Example program ------> ELEMLIST.CPP

The file named ELEMLIST.CPP is the implementation for the linked list classes and should be self explanatory if you understand how a singly linked list operates. All new elements are added to the end of the current list. This was done to keep it simple but an alphabetic sorting mechanism could be added to sort the employees by name if desired. This will be used to store a list of employees as described earlier in this chapter. You will notice that if memory cannot be allocated, the program simply exits. This is not acceptable for a production program that must be competitive in the marketplace. Error recovery is a major topic and one you will need to study someday.

The method to display the list simply traverses the list and calls the method named display() in line 30 once for each element of the list.

It is important for you to take notice that in this entire class, there is no mention made of the existence of the three derived classes which we desribed earlier in this chapter, only the base class named person is mentioned. The linked list therefore has no hint that the three subclasses even exist, but in spite of that, we will see this class send messages to the three subclasses as they are passed through this logic. That is exactly what dynamic binding is, and we will have a little more to say about it after we examine the calling program.


Example program ------> EMPLOYE2.CPP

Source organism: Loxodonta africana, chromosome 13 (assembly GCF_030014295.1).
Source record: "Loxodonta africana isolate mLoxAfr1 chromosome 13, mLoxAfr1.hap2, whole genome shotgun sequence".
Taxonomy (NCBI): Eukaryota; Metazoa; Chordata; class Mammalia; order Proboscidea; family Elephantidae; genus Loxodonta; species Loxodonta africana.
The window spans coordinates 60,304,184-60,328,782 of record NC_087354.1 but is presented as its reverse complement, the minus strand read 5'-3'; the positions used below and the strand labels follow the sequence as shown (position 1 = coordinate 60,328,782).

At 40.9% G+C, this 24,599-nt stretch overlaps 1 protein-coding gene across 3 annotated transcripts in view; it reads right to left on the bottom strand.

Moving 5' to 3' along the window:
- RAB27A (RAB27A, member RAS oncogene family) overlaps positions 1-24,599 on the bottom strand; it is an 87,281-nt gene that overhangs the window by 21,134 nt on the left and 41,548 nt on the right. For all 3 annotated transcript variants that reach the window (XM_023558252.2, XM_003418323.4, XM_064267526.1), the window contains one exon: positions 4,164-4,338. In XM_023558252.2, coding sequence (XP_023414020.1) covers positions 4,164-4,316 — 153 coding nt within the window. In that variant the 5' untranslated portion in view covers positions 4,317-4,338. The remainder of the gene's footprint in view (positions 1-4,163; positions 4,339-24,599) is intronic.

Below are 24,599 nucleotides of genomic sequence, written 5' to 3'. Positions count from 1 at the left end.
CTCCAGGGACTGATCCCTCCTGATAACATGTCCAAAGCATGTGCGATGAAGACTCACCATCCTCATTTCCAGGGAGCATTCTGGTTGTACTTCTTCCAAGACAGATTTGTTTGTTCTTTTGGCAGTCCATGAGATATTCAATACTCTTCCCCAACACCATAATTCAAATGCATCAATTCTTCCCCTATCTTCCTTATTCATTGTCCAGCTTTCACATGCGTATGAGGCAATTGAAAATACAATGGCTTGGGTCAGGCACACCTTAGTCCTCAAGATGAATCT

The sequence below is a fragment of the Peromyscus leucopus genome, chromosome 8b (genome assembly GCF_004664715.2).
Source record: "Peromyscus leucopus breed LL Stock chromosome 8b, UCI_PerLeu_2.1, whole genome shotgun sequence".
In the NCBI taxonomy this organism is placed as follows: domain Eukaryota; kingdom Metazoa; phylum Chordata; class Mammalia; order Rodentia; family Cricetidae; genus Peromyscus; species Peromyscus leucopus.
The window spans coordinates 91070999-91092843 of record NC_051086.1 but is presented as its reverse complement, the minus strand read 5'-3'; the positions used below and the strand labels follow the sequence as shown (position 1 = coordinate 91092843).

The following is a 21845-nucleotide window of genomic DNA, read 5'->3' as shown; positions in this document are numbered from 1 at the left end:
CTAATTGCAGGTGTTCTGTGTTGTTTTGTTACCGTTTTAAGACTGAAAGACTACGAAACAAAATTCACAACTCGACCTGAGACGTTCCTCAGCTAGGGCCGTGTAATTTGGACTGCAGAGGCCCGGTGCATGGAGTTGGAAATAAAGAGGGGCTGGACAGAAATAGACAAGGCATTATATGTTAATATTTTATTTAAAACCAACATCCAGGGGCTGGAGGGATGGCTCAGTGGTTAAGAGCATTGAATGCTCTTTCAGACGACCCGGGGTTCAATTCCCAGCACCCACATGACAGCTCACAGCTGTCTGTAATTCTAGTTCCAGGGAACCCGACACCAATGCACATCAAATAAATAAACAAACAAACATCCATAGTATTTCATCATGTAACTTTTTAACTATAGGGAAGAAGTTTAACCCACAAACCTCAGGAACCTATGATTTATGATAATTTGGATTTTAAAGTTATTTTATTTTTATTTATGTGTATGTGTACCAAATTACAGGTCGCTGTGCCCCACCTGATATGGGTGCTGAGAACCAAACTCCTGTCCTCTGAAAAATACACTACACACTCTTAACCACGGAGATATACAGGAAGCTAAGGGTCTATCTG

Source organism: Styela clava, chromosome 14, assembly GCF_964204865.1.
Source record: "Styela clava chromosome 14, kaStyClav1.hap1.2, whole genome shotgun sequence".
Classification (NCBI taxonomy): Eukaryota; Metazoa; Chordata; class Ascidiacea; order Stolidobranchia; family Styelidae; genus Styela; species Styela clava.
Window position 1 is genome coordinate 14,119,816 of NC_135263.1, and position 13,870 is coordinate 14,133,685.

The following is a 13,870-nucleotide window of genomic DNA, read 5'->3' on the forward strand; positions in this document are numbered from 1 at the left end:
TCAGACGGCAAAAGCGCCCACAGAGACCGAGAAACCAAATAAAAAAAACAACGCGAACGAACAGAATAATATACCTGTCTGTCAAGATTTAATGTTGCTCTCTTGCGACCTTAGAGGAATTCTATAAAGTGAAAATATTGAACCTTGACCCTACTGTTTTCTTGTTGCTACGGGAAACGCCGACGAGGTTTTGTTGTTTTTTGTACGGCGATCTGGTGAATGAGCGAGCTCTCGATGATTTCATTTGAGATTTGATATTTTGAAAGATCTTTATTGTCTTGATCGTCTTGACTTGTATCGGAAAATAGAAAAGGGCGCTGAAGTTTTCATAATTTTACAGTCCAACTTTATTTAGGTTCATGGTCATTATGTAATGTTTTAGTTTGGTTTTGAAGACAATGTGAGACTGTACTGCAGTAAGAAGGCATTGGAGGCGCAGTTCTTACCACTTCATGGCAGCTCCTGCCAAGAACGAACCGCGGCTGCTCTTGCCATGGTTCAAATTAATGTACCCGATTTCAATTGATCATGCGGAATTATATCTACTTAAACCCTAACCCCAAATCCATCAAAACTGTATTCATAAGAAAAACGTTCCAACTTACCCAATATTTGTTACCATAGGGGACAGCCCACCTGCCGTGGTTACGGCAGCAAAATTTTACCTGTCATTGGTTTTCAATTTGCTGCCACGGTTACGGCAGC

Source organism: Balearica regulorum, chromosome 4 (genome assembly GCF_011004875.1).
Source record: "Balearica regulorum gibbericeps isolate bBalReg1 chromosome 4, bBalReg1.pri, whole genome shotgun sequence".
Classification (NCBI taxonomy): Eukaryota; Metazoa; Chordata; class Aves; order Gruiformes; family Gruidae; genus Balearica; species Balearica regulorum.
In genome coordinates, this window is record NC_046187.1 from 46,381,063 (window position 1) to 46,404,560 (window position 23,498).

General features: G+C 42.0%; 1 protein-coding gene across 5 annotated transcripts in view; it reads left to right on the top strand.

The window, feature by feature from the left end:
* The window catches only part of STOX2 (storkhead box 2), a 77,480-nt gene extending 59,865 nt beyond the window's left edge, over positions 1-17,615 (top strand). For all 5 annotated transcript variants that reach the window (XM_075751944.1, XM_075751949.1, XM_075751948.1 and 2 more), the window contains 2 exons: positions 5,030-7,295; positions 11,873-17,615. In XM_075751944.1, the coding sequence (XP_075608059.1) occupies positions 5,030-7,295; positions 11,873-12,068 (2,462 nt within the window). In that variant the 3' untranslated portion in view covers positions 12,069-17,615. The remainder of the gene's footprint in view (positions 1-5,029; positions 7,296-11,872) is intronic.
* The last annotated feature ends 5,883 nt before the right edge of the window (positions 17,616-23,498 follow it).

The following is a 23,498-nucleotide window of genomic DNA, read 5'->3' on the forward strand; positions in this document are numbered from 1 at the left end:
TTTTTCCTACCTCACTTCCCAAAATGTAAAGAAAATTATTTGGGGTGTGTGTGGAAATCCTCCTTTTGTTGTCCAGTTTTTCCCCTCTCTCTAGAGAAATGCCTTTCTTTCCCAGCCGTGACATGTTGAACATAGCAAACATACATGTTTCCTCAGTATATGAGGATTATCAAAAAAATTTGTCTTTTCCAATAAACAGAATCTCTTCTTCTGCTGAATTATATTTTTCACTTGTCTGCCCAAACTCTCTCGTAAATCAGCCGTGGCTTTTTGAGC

At this time you should examine the example program named EMPLOYE2.CPP for our best example of dynamic binding in this tutorial, yet the program is kept very simple.

This program is very similar to the example program named EMPLOYEE.CPP with a few changes to better illustrate dynamic binding. In line 7 we define an object of the class employee_list to begin our linked list. This is the only copy of the list we will need for this program. For each of the elements, we allocate the data, fill it, and send it to the linked list to be added to the list where we allocate another linked list element to point to the new data, and add it to the list. The code is very similar to the last program down through line 40.

In line 43 we send a message to the display_list() method which outputs the entire list of personnel. You will notice that the linked list class defined in the files named ELEMLIST.H and ELEMLIST.CPP are never informed in any way that the subclasses even exist but they dutifully pass the pointers to these subclasses to the correct methods and the program runs as expected.


Now that we have the program completely debugged and working, suppose that we wished to add another class to the program. For example, suppose we wished to add a class named consultant because we wished to include some consultants in our business.